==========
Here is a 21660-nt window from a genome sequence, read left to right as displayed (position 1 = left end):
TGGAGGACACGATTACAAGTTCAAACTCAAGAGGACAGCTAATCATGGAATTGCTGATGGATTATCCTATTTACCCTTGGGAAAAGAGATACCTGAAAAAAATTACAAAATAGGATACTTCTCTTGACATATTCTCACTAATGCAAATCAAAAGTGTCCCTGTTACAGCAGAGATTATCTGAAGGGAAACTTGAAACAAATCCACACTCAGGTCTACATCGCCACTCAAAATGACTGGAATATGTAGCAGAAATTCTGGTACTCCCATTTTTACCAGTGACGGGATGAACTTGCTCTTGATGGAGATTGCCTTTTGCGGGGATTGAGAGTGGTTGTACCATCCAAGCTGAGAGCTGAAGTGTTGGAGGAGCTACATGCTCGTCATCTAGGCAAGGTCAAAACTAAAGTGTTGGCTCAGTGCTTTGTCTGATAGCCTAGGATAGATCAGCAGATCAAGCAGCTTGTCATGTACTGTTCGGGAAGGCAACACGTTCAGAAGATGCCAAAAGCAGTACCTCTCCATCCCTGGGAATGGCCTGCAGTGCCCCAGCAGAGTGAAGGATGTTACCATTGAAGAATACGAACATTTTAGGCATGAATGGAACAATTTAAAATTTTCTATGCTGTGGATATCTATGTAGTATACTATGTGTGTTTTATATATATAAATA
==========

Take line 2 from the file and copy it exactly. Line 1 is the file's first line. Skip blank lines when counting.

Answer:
TGGAGGACACGATTACAAGTTCAAACTCAAGAGGACAGCTAATCATGGAATTGCTGATGGATTATCCTATTTACCCTTGGGAAAAGAGATACCTGAAAAAAATTACAAAATAGGATACTTCTCTTGACATATTCTCACTAATGCAAATCAAAAGTGTCCCTGTTACAGCAGAGATTATCTGAAGGGAAACTTGAAACAAATCCACACTCAGGTCTACATCGCCACTCAAAATGACTGGAATATGTAGCAGAAATTCTGGTACTCCCATTTTTACCAGTGACGGGATGAACTTGCTCTTGATGGAGATTGCCTTTTGCGGGGATTGAGAGTGGTTGTACCATCCAAGCTGAGAGCTGAAGTGTTGGAGGAGCTACATGCTCGTCATCTAGGCAAGGTCAAAACTAAAGTGTTGGCTCAGTGCTTTGTCTGATAGCCTAGGATAGATCAGCAGATCAAGCAGCTTGTCATGTACTGTTCGGGAAGGCAACACGTTCAGAAGATGCCAAAAGCAGTACCTCTCCATCCCTGGGAATGGCCTGCAGTGCCCCAGCAGAGTGAAGGATGTTACCATTGAAGAATACGAACATTTTAGGCATGAATGGAACAATTTAAAATTTTCTATGCTGTGGATATCTATGTAGTATACTATGTGTGTTTTATATATATAAATA